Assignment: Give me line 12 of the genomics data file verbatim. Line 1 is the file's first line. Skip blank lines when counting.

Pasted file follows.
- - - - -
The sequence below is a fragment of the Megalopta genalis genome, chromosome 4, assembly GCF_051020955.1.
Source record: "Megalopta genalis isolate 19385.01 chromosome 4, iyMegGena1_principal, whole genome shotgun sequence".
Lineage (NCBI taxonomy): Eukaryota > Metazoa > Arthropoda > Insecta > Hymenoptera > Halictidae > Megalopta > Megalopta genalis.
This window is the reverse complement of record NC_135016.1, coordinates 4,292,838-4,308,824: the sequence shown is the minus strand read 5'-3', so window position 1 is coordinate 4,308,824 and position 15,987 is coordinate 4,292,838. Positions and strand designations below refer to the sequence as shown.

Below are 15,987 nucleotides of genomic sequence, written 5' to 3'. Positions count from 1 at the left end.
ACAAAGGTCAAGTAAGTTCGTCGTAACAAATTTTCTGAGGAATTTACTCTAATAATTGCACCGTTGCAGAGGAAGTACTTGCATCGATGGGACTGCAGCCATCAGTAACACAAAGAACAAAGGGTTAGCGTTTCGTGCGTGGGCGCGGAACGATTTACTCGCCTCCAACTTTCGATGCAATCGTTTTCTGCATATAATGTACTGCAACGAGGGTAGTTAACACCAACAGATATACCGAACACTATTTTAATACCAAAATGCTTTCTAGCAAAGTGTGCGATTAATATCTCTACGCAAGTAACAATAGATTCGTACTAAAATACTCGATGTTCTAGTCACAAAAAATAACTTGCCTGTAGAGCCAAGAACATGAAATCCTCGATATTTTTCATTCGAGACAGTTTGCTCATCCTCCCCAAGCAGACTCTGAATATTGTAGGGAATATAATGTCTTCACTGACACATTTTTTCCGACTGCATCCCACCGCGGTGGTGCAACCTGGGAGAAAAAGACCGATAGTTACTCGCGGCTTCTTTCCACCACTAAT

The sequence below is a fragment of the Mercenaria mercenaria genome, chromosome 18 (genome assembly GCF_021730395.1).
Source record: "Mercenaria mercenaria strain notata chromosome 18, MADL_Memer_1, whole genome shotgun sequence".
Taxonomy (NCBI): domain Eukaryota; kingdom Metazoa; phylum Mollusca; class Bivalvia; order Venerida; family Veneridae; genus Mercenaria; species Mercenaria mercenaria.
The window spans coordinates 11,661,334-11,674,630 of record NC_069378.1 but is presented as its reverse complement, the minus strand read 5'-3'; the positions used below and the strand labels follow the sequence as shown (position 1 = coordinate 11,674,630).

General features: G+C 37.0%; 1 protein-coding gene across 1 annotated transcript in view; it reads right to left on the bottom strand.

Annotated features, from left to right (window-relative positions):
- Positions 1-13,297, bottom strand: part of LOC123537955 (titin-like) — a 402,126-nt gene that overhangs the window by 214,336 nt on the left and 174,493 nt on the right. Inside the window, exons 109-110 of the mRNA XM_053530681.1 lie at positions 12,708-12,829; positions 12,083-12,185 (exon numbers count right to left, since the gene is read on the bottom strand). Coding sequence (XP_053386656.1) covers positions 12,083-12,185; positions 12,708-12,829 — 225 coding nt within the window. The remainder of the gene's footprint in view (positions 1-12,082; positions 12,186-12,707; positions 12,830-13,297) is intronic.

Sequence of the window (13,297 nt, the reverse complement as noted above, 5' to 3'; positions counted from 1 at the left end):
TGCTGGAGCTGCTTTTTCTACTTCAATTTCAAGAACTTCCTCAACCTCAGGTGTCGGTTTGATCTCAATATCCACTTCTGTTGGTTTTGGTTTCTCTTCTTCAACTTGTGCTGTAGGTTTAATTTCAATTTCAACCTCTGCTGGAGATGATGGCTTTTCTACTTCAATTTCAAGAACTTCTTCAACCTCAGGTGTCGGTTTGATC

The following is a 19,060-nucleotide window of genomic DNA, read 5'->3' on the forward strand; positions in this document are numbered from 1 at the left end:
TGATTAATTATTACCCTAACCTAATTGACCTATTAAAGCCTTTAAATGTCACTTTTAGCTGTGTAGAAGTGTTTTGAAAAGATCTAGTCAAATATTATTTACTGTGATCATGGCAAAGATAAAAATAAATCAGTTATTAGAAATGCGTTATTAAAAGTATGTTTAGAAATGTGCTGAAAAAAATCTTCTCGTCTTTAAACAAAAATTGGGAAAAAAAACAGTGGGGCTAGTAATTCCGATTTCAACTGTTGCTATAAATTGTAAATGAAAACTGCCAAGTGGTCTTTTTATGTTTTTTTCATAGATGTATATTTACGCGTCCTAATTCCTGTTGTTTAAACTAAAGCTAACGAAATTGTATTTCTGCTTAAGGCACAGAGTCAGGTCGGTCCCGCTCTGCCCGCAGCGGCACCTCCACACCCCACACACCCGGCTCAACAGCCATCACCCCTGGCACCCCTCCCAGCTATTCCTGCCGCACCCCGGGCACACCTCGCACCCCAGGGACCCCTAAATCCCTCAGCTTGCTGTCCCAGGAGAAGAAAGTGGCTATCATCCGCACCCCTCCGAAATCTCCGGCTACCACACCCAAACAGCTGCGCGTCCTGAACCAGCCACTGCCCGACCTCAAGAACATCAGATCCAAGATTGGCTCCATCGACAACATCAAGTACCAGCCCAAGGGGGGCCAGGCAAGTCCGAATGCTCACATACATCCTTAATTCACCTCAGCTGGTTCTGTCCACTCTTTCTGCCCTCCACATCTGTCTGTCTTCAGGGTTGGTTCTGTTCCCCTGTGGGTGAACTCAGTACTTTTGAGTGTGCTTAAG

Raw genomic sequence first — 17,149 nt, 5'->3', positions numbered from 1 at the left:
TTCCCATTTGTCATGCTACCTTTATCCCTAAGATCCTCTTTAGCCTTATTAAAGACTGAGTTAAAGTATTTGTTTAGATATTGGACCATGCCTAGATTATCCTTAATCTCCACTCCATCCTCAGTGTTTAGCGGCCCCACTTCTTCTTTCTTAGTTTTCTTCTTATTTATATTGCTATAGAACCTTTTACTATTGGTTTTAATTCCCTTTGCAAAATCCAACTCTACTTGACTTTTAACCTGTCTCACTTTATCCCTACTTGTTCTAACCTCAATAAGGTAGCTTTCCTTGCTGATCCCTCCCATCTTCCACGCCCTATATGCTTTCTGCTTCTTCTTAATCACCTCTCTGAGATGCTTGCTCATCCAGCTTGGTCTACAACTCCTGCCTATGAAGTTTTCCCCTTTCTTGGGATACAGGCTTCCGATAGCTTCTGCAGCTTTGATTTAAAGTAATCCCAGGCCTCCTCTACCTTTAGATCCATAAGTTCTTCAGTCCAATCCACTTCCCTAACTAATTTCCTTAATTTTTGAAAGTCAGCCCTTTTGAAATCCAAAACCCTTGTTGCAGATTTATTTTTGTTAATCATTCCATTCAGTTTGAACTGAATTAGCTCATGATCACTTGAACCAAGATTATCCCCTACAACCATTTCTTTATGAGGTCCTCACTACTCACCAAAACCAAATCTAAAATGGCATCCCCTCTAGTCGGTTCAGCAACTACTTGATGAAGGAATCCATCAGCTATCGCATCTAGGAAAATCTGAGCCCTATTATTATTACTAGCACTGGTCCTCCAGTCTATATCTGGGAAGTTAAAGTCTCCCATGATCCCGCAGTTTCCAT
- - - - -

Annotated features, from left to right (window-relative positions):